I am posting this with permission from the SketchUp staff (thank you Aaron and Chris).
I am researching the need for an extension that provides a work around for Clipping Plane issues.
If you would not mind, this survey will take 1 minute to complete.
Thanks for the responses.
I don’t mind upgrading extensions (if and when I choose), when there is a need for it (as in major point release) and the price is right, but bug fixes and minor improvements should be approached in a goodwill manner.
Plus I trust your integrity, I’ve bought two of your books in the past.
The survey didn’t provide a way to give my answer accurately, so I’ll write it here. I occasionally encounter clipping plane issues in parallel projection. But since I normally work in perspective projection, shifting to parallel only for limited kinds of documentation views, and also because I know how to fix it when it happens, clipping is not a big issue for me. On the other hand, based on the number of queries here on the forum it clearly is a problem for others, so more power to you!
Oh lord. Clipping Plane is the bane of my SketchUp existence. And it’s random and worse when working with imported models from other software. There are models no matter what I try, can’t fix the issue. About 20% to 30% of my modeling projects. Shows every so often in Lumion too but that is not often.
As a windows user, I already have a fix that I can use in case the regular solutions do not work. (such as, keep geometry close to origin, stuff like that). Admittedly it’s kind of hacky, but it’s quite easy too.
Here’s what I do:
Open the ruby console.
Type Sketchup.send_action 10624 and hit Enter.
On windows this will open the camera parameters window. On Mac it doesn’t.
In the camera parameters window, there’s a ‘force’ checkbox for the near and far clipping planes.
Check the checkbox and input any value you need for the near plane. When you’re done with the tiny edit, uncheck the box again so that performance is not hindered for the rest of the SketchUp session.
I’d like an “I Don’t know” answer for price. Totally depends on what the extension does.
In parallel projection it would be easy to just move back the camera outside the bounds of the active drawing context while otherwise retaining the same view. In perspective view with a physically large model I don’t know how an extension could solve it, except for possibly workflow-intrusive solutions such as splitting up the model and reference smaller parts.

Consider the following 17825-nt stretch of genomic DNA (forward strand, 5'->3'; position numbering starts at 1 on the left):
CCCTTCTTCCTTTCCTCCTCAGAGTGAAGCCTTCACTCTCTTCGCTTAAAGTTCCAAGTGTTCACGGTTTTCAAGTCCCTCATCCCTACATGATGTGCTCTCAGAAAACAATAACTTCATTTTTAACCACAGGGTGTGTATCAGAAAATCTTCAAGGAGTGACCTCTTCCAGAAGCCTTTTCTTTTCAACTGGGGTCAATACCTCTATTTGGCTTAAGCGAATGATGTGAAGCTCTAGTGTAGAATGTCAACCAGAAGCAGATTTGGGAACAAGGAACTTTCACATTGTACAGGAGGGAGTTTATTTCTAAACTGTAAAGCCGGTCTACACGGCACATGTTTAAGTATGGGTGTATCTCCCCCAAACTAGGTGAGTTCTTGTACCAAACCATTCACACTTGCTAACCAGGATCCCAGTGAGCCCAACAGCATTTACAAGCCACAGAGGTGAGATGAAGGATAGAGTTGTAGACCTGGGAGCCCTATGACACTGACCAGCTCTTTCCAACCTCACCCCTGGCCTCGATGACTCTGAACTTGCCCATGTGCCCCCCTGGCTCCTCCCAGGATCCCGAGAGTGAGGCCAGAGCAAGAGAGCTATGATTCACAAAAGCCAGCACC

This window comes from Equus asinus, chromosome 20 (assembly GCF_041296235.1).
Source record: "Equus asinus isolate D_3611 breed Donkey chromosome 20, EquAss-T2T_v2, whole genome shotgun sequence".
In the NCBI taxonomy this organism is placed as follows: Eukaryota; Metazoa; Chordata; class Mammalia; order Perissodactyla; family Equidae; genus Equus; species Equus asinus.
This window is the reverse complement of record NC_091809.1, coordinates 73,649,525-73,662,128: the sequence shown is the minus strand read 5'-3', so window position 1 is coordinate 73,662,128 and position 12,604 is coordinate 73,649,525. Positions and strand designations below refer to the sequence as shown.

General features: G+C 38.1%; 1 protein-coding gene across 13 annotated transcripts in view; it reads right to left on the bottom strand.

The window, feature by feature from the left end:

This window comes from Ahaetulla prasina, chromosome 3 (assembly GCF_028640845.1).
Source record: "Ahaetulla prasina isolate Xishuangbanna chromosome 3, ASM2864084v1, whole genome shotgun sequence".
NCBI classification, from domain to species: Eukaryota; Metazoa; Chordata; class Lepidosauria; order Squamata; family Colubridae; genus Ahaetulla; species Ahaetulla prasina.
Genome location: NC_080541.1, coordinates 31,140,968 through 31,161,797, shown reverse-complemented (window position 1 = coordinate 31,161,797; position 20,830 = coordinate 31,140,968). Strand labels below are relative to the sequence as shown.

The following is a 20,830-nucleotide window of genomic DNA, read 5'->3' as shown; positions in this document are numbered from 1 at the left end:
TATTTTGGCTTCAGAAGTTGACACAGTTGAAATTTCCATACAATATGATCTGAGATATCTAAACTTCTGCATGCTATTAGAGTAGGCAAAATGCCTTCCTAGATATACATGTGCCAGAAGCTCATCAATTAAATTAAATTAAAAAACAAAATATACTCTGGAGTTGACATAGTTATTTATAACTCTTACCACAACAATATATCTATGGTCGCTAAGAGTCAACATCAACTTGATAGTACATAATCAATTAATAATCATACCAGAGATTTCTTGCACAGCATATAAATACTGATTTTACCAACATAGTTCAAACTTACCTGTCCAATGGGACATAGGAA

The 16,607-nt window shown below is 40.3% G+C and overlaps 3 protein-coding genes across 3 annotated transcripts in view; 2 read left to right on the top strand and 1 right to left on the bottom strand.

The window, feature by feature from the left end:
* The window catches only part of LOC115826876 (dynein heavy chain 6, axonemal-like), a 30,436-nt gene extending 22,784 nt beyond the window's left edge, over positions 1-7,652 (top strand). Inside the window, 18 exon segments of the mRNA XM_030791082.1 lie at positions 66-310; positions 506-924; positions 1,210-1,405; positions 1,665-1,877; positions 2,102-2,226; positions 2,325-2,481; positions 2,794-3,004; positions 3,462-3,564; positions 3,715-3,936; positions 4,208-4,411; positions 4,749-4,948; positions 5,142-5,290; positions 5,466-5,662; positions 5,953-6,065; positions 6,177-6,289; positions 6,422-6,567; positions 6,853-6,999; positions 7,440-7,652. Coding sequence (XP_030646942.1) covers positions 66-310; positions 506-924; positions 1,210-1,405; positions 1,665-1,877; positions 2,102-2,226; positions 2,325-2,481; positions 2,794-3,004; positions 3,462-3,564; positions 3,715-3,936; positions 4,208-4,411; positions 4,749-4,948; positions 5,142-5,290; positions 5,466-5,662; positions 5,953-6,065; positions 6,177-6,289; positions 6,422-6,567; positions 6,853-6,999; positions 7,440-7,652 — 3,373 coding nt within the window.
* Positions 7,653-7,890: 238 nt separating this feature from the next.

I am using a third part set of code / app to assist with making this work. It will require the input of a short cut or key stroke to do it but will be quick and work when zoomed in and out regardless of the model size. And note, I am not a coder (wish I was) but hired a developer to work on the project. I design the UX / UI and operations.
Right now, I split up the model, copy and paste in place into another model or whatever else that might work. I have run into one model that I could not get the clipping plane fixed at all and had to rebuilt portions of it.
Point well made. We will test it against both types of issues. I have several Revit models that are good examples. For AutoCAD drawings I never preserve the drawing origin. For models with nested components / groups with the axis off, it better work!
But I think the solution we have might fix both.
Though have to use third party code to do it. Part of the issue around cost.
The clipping planes issue is definitely a bug. Just because there is a technical explanation why it happens doesn’t stop it from being a bug. Other modeling software I’ve tried allows you to keep zooming closer and closer to an object seemingly infinitely. I don’t know if it is because they have a different data type with better precision holding coordinates or if they set the near plane in a smarter way.
Even moderately sized models like a building on a plot can make it impossible to zoom into details in furniture and the like, so it’s not limited to extreme models.
Regarding going through walls you can use Orbit to move the camera sideways through a face or use section planes or temporarily hide entities. Also, in the case of a physically small model where you don’t experience clipping issues it is quite tedious to keep zooming into a face until you finally get through it. It doesn’t appear to be an intended behavior for getting inside the model. That said, if the clipping is fixed Zoom could have a modifier key to use the second closest face to the camera as “pivot” rather than the closest one, to allow you to easily go through walls regardless of the physical size of the model.